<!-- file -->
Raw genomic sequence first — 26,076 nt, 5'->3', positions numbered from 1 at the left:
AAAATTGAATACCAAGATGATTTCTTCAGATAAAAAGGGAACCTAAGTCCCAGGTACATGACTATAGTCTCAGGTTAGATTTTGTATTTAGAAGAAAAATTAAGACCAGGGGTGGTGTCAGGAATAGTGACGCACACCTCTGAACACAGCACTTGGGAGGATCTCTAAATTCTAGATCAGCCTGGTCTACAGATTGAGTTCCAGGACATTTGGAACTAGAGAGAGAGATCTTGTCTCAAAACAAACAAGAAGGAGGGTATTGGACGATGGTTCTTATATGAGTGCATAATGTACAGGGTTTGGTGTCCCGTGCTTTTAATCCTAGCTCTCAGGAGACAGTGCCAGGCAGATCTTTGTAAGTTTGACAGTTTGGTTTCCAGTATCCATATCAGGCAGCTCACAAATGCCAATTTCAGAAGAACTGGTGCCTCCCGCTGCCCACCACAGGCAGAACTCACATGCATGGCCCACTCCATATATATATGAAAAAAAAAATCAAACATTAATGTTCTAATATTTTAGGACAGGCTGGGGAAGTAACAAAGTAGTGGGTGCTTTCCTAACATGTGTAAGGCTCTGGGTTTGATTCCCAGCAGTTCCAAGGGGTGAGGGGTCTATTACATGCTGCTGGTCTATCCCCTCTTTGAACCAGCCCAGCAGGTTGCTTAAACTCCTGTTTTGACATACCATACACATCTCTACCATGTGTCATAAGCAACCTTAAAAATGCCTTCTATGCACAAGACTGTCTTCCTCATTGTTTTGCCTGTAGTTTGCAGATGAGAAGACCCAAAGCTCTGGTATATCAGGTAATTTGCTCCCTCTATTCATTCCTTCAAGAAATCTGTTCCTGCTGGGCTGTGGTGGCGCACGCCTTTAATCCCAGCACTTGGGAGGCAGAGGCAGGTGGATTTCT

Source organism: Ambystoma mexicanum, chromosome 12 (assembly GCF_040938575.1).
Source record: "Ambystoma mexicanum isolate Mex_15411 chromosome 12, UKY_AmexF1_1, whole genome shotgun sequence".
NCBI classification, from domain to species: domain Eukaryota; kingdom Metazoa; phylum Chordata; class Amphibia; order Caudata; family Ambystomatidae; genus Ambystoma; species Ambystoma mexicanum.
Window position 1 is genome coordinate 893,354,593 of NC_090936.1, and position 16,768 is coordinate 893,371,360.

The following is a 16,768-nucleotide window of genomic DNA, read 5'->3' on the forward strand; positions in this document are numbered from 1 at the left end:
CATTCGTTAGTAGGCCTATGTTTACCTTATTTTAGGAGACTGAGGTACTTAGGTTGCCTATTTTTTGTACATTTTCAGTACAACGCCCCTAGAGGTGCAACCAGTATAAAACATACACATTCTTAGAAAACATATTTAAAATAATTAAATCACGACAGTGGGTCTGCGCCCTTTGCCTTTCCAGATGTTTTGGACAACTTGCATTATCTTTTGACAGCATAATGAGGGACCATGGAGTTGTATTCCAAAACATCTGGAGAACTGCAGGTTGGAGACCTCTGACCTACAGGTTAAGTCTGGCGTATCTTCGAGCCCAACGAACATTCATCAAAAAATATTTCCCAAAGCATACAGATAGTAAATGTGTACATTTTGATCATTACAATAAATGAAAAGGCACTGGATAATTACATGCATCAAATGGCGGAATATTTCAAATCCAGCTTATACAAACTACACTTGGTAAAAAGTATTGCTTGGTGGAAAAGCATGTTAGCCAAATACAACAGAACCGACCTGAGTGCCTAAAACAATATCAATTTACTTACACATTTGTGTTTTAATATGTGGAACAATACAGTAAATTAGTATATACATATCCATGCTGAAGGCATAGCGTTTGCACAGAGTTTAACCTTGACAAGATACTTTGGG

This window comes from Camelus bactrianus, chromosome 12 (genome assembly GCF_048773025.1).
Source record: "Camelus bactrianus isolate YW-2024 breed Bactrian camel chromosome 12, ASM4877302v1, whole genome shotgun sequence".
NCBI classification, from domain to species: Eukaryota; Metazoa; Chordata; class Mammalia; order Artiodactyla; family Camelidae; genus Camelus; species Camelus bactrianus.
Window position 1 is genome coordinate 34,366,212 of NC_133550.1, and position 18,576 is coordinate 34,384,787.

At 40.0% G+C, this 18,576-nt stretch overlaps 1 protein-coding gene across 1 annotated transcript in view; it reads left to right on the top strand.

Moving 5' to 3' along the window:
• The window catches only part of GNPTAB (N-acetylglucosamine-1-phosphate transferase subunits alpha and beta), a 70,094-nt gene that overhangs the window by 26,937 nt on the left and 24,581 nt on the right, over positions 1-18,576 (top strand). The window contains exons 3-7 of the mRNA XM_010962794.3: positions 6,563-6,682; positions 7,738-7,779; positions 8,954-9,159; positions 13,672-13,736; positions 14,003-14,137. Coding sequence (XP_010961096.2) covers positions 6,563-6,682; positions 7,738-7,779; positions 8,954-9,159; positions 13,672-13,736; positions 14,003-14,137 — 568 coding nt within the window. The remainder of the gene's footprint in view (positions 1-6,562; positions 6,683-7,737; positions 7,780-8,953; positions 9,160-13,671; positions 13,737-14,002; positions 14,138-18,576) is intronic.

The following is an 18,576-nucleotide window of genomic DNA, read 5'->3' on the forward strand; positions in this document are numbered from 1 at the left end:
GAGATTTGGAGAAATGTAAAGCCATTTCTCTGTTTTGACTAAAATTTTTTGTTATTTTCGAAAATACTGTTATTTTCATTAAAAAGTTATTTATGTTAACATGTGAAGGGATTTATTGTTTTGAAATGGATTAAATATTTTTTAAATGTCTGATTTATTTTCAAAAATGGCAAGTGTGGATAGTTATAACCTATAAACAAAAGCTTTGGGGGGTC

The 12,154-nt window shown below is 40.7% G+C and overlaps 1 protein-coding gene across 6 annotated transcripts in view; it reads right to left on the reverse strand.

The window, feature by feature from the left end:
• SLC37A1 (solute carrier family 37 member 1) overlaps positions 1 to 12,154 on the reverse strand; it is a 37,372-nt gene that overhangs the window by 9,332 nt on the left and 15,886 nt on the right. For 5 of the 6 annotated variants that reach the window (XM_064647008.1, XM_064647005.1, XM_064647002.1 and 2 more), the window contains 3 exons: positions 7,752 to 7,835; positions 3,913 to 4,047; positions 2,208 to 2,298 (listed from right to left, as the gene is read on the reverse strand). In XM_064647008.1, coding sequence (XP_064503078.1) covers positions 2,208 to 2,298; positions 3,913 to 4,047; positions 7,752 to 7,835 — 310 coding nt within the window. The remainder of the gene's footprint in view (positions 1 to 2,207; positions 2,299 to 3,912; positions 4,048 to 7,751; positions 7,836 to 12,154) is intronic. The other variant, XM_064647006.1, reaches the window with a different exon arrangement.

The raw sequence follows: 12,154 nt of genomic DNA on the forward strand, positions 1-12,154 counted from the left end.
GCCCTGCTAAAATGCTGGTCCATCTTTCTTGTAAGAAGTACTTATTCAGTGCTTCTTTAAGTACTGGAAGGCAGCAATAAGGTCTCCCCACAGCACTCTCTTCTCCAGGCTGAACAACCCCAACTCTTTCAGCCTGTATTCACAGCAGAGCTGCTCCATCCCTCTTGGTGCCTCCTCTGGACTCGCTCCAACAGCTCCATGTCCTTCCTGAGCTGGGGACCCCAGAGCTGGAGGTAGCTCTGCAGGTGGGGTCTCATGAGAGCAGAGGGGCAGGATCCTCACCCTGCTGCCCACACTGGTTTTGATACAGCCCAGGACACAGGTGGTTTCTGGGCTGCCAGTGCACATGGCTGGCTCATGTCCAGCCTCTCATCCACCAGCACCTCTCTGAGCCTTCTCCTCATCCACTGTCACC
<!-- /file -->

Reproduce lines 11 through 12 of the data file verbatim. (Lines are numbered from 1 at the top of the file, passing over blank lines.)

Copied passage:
NCBI classification, from domain to species: Eukaryota; Metazoa; Chordata; class Mammalia; order Artiodactyla; family Camelidae; genus Camelus; species Camelus bactrianus.
Window position 1 is genome coordinate 34,366,212 of NC_133550.1, and position 18,576 is coordinate 34,384,787.